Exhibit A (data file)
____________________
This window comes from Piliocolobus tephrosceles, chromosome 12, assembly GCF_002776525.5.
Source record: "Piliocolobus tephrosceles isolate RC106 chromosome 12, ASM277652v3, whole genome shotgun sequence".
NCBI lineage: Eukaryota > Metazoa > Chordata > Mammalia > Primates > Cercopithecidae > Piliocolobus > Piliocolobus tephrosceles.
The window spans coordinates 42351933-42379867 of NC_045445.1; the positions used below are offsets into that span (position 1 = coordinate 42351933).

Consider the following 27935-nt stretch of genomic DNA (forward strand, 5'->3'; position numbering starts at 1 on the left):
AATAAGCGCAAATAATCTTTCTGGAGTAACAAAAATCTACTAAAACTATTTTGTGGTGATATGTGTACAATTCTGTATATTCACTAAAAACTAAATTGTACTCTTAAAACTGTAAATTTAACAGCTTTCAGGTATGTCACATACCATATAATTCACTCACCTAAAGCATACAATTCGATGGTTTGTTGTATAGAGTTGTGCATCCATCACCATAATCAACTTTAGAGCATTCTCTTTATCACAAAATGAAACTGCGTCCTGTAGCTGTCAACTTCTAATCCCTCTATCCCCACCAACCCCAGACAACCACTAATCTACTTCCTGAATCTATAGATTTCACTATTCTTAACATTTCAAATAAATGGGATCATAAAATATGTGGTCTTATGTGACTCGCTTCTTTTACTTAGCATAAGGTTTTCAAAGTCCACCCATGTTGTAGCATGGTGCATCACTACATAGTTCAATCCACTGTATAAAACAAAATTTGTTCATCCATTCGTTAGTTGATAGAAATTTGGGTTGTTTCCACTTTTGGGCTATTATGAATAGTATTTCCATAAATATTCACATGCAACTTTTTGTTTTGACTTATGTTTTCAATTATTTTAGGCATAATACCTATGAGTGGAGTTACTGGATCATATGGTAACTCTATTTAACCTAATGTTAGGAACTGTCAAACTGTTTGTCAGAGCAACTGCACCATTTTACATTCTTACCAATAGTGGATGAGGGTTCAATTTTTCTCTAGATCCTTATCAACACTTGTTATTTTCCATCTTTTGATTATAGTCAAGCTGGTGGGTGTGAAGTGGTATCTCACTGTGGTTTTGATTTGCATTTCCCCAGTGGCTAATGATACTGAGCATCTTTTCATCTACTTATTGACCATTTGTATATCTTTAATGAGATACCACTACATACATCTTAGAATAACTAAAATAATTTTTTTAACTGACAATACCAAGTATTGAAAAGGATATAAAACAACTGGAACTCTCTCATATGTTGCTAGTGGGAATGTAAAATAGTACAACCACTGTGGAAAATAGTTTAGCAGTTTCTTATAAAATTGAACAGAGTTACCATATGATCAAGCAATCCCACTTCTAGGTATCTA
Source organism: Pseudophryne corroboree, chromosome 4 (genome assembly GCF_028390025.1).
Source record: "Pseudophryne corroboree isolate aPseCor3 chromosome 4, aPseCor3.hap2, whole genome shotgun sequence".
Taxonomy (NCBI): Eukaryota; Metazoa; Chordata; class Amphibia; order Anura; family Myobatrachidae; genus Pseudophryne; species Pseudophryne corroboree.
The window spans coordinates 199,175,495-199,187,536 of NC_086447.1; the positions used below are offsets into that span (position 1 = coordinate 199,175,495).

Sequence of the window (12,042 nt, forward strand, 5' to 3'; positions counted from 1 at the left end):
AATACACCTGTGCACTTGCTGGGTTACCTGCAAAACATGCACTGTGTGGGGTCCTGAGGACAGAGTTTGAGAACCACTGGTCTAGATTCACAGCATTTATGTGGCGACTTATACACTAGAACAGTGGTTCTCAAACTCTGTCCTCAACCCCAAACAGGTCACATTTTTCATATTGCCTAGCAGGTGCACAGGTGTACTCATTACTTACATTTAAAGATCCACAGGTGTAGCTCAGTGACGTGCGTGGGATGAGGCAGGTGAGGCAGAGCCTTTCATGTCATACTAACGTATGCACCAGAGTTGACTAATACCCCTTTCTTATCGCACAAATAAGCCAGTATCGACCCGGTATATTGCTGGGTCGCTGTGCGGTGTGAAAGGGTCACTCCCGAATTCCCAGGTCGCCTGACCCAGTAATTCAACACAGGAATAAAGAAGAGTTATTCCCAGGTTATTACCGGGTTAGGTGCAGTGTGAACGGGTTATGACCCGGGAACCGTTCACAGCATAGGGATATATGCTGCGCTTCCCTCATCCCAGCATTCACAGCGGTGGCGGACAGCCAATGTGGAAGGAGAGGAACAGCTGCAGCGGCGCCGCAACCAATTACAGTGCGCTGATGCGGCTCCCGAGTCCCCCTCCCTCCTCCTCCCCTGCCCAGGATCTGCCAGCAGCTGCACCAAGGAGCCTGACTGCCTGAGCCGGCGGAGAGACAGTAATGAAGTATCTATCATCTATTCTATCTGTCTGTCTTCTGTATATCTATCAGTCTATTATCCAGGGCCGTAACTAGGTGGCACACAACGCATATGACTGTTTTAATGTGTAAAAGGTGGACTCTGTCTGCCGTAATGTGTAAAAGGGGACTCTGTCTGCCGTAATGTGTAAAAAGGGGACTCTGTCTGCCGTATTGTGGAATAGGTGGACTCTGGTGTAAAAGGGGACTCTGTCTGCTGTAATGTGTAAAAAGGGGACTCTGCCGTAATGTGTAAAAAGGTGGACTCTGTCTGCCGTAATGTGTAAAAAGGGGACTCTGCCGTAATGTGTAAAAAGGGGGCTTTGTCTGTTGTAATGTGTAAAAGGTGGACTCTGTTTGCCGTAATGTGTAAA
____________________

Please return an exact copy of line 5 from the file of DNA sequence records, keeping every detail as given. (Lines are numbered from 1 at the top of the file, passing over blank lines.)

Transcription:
Consider the following 27935-nt stretch of genomic DNA (forward strand, 5'->3'; position numbering starts at 1 on the left):